Airbnb’s business strategy is that they cater to both sides of their two-sided market—the people who list their homes and those who book places to stay. They offer incredible value through feature sets like easy calendaring tools, map integration for browsing, and, most crucially, a seamless transactional system that had not been previously offered by other competitiors like VRBO, Homeaway, or Craig’s List. Ultimately Airbnb offered a more usable platform that minimized the risk of dealing with scary people coupled with fair-market value pricing. All of this added up to serious disruption through value innovation for all customers and stakeholders in the online and offline experience. That’s why it is winning so decisively.
There are many other products causing widespread disruption to the status quo through their combined value innovation of cost leadership and differentiation in blue-ocean marketplaces. And through their UX strategies, they are ultimately making people’s lives easier, bringing together customers in new ways and smashing mental models. Companies such as Airbnb, Kickstarter, and Eventbrite have completely upended how people rent homes, fund business ventures, and organize events, respectively. In fact, Eventbrite is how I tested my hypothesis that there were people out there with a thirst for knowledge about UX strategy. Using its interface, I quickly set up a 60-seat lecture at the price of $40 per person, and sold it out. If I didn’t have Eventbrite to experiment with as a promotional platform, there might have been no book for Jaime Levy. Thank you Eventbrite for enabling the one value innovation that other platforms like Meetup failed to offer: the ability to host paid ticketed events.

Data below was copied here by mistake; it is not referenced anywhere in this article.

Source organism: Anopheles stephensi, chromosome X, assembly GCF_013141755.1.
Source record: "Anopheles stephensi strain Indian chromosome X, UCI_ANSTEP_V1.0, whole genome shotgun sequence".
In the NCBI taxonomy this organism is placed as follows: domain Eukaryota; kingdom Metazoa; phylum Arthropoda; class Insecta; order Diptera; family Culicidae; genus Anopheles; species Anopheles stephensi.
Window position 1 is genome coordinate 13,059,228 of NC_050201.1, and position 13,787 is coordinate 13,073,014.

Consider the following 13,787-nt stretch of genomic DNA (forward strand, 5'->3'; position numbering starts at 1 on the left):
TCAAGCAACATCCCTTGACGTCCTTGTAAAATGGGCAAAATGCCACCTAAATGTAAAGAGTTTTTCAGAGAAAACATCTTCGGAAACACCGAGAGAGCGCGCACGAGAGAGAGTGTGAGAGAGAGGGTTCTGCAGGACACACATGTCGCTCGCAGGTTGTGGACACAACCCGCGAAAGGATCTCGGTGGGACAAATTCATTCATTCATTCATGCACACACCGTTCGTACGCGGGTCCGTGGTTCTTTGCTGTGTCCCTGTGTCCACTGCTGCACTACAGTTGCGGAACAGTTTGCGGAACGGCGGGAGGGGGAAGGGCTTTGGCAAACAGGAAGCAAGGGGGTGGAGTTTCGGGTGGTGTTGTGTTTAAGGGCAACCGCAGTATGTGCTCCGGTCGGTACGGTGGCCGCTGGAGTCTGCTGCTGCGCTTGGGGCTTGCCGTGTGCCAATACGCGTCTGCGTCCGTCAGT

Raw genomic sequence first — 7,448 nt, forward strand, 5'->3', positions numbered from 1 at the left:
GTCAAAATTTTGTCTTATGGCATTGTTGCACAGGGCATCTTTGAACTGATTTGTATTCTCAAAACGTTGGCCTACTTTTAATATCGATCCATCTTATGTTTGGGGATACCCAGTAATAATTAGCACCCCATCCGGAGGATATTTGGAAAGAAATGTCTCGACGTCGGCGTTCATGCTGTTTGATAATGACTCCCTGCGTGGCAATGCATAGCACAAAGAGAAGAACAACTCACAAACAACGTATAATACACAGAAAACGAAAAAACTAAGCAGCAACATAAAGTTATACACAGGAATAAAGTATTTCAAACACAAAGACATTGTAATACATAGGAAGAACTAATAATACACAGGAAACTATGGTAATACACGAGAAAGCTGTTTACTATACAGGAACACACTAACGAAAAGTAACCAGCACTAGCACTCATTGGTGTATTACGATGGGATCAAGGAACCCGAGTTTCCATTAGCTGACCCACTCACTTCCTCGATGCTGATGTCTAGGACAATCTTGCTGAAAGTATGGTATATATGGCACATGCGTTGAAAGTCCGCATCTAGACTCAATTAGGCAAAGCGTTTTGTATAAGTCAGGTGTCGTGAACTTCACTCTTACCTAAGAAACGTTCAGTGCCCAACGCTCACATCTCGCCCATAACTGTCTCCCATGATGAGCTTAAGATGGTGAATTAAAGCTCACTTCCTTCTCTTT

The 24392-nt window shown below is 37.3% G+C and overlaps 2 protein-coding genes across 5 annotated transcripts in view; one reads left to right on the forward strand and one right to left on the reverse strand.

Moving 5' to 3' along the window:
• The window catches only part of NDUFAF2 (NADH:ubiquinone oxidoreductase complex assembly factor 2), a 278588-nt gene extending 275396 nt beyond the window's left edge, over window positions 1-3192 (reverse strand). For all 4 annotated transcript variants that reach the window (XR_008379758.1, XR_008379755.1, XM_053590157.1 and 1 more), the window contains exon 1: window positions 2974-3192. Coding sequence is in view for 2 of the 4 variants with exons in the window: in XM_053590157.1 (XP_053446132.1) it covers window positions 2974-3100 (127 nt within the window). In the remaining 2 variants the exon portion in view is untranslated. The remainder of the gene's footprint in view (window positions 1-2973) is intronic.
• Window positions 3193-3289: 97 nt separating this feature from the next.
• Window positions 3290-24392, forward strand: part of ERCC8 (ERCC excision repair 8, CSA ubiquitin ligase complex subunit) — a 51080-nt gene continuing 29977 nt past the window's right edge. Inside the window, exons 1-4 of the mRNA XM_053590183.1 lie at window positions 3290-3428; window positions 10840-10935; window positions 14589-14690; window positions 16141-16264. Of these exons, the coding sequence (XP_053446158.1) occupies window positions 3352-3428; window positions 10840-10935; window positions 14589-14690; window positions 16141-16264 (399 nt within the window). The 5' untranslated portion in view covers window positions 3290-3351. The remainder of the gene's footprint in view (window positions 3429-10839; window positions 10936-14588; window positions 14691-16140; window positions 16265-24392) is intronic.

Not realizing a product’s value is one of the primary reasons why that product will fail. Stakeholders are dreamers in that they assume what is valuable to their customers instead of verifying it. Much like Kevin Costner in the movie Field of Dreams, these entrepreneurs believe that if they build it, they [the users] will come. But the truth is that any product is a risk. Remember our software engineer at the beginning of this book? His assumptions about what his customers wanted turned out to be wrong. His heart was in the right place. His idea was timely, different, very innovative, and even had a unique and sustainable business model. Nonetheless, the users didn’t come. And when my team eventually went out and asked his target users, we discovered that they wouldn’t pay for the product as it was being positioned.